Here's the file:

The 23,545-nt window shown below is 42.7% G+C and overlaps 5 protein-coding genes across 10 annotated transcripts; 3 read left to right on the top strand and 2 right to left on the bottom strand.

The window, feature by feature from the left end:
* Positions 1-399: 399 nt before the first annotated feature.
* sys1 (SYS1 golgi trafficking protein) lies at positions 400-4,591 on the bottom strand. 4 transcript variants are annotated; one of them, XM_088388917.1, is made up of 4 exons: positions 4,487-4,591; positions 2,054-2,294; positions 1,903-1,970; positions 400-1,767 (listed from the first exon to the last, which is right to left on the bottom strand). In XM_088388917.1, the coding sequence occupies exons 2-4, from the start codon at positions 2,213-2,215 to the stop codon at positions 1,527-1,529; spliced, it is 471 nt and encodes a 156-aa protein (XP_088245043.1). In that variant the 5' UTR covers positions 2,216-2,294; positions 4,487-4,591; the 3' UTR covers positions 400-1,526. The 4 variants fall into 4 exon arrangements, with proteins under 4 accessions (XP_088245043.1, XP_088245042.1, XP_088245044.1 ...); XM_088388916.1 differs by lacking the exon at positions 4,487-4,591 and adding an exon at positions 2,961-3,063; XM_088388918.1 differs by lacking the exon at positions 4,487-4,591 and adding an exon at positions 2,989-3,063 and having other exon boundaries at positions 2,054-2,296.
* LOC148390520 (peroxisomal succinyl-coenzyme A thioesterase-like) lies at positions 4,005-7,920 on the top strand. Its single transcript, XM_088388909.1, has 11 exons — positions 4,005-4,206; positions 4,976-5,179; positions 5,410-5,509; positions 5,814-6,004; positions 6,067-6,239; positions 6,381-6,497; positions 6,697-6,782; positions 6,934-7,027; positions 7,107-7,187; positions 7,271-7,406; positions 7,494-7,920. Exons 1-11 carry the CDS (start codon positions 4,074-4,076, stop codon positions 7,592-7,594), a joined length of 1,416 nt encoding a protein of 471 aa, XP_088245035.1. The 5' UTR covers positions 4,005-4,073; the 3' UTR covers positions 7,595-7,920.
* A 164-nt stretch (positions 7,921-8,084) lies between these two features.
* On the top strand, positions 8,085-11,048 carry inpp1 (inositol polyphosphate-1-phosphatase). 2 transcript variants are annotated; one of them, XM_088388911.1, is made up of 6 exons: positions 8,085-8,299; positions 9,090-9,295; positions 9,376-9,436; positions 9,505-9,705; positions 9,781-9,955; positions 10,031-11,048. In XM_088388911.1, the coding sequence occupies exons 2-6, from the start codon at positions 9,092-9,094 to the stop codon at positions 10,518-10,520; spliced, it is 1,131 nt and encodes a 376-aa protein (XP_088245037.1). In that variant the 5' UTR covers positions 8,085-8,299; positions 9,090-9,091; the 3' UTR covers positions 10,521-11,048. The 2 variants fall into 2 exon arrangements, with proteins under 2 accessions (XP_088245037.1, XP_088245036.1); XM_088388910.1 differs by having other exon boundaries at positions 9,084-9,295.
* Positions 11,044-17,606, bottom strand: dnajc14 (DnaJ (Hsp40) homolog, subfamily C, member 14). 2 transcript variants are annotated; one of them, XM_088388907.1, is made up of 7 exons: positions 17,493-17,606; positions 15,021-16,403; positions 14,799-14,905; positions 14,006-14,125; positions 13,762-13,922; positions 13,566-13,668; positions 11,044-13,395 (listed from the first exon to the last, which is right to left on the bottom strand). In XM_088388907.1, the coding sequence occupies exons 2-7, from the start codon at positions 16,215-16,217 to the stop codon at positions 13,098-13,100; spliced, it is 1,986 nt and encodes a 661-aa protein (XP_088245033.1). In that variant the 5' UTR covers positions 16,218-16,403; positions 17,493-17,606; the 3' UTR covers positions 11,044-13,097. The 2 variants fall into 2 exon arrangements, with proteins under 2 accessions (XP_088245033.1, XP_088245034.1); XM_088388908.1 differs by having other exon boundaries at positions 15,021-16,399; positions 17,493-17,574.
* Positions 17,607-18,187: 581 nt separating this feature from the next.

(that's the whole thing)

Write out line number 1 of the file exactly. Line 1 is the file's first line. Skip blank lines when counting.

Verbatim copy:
The 23,545-nt window shown below is 42.7% G+C and overlaps 5 protein-coding genes across 10 annotated transcripts; 3 read left to right on the top strand and 2 right to left on the bottom strand.